South Korean-born Sun Hur has been on a lifelong quest to apply theory to reality, order to chaos. It is a quest that has brought her from painting to physics, physics to computational chemistry, and from there, to structural biology, biochemistry, and finally, immunology.
During her childhood, Sun spent most of her free time in art classes, painting and drawing her favorite subjects: the human face (she especially loves drawing facial expressions) and still-life compositions. In still lifes, she is drawn to the “process of identifying an abstract ‘theme’ or story underlying what may seem at first [to be] randomly placed objects,” Sun wrote in an essay.
This process is what fascinated Sun about physics: It allowed her to ask fundamental questions — “How did the universe actually begin?” she poses — and gave her the tools to answer them. Sun majored in physics at Ewha Womans University in Seoul, with dreams of becoming a theoretical physicist. Deeper studies, however, led to dissatisfaction: The “realization of the gap between the elegance of abstract theories and their real-world application struck me as surprising,” Sun says.
She decided to hone her interest in biology; during a summer internship at Woods Hole Oceanographic Institute in Massachusetts, she learned how to use the tools and techniques of experimental biology. During her Ph.D. studies, Sun pursued computational chemistry at the University of California, Santa Barbara, exploring the molecular mechanisms of enzyme reactions. She used her computational skills to illuminate the role of the “transition state,” an intermediate involved in the conversion of reactants into products in enzyme reactions; the work helped resolve questions that had long puzzled enzymologists.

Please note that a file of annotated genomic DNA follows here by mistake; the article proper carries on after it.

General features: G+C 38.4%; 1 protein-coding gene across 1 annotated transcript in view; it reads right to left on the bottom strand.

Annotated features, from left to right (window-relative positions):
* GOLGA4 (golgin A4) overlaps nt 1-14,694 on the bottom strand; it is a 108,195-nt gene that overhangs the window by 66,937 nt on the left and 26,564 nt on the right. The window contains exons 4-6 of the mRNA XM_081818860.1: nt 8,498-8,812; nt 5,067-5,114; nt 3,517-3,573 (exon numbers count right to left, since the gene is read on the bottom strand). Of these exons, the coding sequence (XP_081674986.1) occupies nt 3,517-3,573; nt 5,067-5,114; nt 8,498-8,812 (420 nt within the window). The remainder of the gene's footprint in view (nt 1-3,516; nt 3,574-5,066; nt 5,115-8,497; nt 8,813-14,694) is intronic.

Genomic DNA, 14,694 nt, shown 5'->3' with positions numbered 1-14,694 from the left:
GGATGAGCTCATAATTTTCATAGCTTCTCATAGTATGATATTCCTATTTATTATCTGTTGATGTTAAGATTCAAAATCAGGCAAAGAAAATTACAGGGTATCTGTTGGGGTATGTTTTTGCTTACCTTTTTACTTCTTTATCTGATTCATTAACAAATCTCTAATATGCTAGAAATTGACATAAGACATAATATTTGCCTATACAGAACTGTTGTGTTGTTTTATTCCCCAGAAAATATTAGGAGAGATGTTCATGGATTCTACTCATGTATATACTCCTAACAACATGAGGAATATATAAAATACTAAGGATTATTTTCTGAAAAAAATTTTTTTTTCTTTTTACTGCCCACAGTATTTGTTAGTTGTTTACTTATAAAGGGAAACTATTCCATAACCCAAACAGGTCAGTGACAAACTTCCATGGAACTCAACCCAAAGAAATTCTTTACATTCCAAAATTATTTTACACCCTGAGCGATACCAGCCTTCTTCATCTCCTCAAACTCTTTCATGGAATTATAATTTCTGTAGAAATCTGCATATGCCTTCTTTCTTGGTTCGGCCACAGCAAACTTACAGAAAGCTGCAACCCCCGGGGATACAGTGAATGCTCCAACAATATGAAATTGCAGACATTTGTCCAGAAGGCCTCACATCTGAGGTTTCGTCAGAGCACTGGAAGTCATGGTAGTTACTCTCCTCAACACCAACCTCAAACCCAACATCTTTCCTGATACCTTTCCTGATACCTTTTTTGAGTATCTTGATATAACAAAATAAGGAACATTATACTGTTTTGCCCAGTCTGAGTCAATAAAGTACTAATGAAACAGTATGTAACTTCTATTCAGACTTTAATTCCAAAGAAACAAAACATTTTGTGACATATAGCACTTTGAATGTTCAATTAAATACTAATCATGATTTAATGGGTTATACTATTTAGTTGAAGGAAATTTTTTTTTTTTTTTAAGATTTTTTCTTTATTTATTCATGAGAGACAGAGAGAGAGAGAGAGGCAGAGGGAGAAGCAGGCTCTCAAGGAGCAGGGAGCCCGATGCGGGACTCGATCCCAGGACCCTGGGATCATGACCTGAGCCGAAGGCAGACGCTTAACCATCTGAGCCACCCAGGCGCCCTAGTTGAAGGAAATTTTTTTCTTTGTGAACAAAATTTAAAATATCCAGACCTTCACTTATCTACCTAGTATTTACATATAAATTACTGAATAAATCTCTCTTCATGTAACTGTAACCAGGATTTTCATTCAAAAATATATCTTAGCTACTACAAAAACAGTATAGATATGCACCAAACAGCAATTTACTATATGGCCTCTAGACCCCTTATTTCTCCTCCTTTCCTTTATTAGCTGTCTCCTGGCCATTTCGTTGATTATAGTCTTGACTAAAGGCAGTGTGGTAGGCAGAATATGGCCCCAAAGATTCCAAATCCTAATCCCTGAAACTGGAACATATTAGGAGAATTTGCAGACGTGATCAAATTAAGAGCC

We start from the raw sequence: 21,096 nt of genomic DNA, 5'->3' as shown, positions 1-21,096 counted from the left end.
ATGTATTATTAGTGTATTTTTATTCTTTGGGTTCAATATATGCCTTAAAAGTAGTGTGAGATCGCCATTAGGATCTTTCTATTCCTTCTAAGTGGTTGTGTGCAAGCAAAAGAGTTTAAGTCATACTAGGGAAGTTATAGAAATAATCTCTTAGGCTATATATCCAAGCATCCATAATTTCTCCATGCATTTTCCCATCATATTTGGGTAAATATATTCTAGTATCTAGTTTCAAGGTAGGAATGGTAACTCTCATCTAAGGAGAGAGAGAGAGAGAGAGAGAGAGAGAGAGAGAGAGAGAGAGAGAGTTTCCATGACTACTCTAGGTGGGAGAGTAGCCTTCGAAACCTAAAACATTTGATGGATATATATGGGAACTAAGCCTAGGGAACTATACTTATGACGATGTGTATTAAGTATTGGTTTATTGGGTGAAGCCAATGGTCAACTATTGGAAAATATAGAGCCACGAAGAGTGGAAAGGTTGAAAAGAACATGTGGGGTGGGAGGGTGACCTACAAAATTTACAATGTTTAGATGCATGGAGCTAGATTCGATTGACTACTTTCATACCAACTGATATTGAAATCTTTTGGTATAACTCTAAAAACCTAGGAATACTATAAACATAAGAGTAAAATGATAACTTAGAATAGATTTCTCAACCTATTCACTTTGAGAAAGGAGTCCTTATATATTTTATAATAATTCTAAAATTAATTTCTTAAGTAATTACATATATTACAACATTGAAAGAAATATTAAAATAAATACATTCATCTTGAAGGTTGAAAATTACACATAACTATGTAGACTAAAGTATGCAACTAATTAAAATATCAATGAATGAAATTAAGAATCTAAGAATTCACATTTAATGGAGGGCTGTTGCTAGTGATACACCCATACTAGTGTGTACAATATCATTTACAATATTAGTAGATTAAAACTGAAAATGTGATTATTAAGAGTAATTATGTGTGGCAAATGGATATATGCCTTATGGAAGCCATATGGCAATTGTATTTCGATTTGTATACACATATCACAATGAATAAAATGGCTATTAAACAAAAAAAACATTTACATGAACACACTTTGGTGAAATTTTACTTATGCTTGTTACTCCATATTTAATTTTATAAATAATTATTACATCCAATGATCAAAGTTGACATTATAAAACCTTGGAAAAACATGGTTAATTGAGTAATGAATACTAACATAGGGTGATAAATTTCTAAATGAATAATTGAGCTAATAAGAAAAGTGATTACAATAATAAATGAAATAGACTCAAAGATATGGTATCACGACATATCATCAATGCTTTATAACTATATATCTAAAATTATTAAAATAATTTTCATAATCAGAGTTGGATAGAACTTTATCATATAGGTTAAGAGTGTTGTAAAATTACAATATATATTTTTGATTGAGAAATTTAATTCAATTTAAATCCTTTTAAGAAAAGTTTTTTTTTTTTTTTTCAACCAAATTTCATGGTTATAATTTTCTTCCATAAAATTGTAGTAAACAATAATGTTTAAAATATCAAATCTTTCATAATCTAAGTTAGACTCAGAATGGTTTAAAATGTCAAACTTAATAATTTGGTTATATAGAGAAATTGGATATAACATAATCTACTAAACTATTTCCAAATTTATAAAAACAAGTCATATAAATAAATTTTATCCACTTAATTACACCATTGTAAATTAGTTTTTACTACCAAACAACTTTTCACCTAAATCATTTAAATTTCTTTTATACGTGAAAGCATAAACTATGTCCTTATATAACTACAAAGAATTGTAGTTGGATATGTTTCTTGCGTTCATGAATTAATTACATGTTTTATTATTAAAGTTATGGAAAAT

During her post-doctoral fellowship, however, Sun once again switched focus. Discontent with having to carry out her computations on others’ experimental data, she started a fellowship in experimental enzymology, during which she once again contributed to work that uncovered structural details of the mechanism by which a protein-synthesizing enzyme catalyzes reactions.
Sun switched gears once more when she started her own lab. Presently, she is an associate professor at Harvard Medical School, working to unravel the mysteries of the innate immune system and the methods by which it detects invaders such as viruses and flags them for destruction. Her work has already identified several key cellular players, including some that, when disrupted, lead to inflammatory disorders, such as Aicardi-Goutieres syndrome. Intrigued by the therapeutic possibilities of her work, Sun has teamed up with pharmaceutical companies to explore treatments for a range of conditions.
Despite her quest for order, Sun’s career track has been anything but orderly. For this, though, she is thankful; there were many times that she was accepted into laboratories and programs without prior experience in those fields. It is not a trajectory that could have happened in Korea, where such unconventional paths are “frowned upon,” she says. “That is unusual even in America.” Which goes to show that, sometimes, chaos is just as necessary as order.